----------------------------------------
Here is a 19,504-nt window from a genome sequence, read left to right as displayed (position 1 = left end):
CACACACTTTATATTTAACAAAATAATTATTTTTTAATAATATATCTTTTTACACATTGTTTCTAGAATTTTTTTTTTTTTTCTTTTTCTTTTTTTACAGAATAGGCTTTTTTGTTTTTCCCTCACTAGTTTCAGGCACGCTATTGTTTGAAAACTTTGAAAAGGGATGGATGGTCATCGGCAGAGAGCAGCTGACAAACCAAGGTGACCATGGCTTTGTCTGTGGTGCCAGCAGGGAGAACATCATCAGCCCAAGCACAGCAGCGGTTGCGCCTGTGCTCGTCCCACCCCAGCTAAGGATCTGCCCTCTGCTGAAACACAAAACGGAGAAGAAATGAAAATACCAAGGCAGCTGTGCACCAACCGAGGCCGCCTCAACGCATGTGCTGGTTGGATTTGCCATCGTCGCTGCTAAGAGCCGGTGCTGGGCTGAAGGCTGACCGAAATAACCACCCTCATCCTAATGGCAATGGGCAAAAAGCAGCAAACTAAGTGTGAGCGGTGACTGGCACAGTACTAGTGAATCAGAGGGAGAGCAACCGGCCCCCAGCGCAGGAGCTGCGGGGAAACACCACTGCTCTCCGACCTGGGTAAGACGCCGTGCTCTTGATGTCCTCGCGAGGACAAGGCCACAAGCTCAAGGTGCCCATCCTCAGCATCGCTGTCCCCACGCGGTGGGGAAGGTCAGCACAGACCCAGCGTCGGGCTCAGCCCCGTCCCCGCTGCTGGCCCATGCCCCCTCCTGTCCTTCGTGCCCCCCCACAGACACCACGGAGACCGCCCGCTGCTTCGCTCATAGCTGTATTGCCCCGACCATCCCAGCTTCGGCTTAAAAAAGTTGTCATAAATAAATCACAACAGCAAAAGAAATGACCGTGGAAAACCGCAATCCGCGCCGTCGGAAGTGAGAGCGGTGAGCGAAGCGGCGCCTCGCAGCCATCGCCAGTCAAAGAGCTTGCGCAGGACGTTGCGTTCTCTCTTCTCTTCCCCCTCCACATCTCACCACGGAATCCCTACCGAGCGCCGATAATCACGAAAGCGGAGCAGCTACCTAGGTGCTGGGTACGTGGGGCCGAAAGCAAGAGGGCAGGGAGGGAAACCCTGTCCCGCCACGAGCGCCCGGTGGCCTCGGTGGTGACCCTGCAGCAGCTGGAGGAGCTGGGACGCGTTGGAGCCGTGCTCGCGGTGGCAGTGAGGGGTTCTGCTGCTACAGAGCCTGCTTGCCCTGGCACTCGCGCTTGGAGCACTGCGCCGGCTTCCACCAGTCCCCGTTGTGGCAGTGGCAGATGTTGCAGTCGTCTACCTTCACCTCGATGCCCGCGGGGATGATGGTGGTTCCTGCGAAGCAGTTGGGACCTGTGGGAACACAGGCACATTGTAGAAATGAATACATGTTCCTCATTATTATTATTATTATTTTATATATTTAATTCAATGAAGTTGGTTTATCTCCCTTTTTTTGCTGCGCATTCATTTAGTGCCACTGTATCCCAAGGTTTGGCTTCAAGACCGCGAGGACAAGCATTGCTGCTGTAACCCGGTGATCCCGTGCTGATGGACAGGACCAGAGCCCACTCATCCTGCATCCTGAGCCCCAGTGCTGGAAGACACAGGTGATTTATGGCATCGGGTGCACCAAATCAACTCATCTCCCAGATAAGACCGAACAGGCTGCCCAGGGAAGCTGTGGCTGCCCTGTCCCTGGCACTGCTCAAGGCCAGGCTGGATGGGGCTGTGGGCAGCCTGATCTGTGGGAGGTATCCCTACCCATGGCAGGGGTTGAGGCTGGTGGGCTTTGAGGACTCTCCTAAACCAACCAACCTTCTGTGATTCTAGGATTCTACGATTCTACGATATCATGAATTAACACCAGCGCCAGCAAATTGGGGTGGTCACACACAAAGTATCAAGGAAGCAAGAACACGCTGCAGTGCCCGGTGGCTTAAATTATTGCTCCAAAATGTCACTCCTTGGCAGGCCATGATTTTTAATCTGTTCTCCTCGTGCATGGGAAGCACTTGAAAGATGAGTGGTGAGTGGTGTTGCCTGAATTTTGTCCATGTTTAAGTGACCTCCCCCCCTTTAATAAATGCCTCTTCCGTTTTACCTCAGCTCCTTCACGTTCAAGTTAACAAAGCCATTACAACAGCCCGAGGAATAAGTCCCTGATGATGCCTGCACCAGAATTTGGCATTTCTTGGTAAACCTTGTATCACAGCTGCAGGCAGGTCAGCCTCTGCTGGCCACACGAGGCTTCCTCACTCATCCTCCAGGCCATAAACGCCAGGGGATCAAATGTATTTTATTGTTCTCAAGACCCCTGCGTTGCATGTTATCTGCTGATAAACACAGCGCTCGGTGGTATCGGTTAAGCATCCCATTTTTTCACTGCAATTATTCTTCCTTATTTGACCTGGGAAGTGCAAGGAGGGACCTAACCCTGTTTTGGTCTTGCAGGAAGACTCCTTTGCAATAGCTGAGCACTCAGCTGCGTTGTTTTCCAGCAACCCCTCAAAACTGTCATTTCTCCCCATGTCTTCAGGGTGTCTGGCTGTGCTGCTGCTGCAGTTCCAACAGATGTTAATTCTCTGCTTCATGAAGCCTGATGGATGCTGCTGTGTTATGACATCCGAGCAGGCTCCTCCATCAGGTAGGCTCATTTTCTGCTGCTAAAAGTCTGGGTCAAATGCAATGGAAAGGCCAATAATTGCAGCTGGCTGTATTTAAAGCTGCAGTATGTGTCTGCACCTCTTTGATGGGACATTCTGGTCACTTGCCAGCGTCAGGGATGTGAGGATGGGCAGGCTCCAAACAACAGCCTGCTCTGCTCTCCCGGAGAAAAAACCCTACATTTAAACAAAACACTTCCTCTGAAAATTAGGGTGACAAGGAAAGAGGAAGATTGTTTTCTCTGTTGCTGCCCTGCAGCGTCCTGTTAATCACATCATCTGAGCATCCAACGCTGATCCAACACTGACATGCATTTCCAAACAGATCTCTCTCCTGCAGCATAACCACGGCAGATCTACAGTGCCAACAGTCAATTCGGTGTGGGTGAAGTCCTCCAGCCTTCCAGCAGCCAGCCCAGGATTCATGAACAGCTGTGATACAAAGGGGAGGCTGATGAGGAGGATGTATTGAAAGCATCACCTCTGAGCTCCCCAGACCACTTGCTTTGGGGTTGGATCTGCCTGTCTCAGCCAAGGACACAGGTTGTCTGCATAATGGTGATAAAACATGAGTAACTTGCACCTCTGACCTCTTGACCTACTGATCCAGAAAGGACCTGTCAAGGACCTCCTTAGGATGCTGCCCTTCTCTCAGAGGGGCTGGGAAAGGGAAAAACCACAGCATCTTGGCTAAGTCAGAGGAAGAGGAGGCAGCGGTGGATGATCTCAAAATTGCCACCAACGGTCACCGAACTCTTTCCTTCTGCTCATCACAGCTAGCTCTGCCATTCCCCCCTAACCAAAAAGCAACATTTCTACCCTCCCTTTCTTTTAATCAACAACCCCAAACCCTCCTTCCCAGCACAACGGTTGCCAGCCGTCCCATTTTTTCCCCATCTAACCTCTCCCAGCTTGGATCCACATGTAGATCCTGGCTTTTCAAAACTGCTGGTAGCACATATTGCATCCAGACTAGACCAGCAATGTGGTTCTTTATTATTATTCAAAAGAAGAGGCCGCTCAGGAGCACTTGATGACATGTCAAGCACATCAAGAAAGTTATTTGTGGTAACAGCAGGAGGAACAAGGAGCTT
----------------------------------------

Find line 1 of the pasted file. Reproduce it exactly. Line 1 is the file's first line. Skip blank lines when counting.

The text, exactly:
Here is a 19,504-nt window from a genome sequence, read left to right as displayed (position 1 = left end):